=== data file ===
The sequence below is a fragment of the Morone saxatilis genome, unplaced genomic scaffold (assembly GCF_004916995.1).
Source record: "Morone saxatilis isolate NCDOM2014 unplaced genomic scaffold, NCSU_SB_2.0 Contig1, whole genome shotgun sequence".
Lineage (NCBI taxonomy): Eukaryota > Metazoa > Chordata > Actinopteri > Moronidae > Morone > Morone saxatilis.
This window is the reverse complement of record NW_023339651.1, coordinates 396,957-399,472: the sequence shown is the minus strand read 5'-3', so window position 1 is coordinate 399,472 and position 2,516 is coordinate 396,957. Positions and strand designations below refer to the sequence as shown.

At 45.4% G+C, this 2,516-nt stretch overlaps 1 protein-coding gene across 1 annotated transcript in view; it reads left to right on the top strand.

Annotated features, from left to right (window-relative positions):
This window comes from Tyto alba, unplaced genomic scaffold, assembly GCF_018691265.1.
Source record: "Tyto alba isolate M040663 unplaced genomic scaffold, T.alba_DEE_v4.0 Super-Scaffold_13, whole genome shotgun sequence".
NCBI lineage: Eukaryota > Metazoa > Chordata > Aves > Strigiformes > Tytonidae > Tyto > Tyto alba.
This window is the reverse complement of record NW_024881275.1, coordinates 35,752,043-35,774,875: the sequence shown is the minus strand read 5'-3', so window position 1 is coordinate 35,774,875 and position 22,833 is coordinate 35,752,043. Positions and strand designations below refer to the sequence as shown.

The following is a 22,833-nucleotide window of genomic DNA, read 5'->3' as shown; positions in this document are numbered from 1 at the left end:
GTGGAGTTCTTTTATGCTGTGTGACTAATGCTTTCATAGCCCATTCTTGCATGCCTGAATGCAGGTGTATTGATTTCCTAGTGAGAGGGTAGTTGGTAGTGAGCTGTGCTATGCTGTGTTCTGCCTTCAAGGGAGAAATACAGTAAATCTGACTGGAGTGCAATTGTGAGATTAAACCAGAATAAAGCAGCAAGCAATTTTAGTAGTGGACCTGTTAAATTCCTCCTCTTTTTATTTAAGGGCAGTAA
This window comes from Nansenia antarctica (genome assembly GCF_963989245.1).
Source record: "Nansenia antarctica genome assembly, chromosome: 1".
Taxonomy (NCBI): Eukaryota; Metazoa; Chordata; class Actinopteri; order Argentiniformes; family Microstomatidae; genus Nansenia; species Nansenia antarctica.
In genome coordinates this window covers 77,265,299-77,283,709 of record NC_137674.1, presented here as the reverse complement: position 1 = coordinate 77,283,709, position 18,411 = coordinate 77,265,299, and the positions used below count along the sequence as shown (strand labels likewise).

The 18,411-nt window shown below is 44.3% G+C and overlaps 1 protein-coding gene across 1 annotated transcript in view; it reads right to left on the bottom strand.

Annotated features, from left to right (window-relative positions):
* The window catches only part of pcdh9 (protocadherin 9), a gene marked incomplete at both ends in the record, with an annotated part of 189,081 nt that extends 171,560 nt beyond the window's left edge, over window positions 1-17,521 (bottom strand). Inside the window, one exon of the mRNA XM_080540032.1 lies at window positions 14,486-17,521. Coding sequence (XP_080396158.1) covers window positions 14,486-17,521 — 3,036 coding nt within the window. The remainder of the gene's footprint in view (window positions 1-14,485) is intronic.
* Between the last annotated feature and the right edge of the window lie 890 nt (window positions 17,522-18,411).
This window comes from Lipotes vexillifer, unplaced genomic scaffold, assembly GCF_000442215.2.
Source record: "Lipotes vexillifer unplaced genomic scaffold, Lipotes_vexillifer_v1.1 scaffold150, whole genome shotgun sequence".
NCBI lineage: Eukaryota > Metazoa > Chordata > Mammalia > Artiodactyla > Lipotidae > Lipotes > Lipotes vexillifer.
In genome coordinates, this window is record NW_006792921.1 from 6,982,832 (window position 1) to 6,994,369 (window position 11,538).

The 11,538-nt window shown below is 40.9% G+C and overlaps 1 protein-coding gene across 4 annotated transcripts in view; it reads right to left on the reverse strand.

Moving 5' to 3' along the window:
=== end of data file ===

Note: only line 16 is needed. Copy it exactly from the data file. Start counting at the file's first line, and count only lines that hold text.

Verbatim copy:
In genome coordinates this window covers 77,265,299-77,283,709 of record NC_137674.1, presented here as the reverse complement: position 1 = coordinate 77,283,709, position 18,411 = coordinate 77,265,299, and the positions used below count along the sequence as shown (strand labels likewise).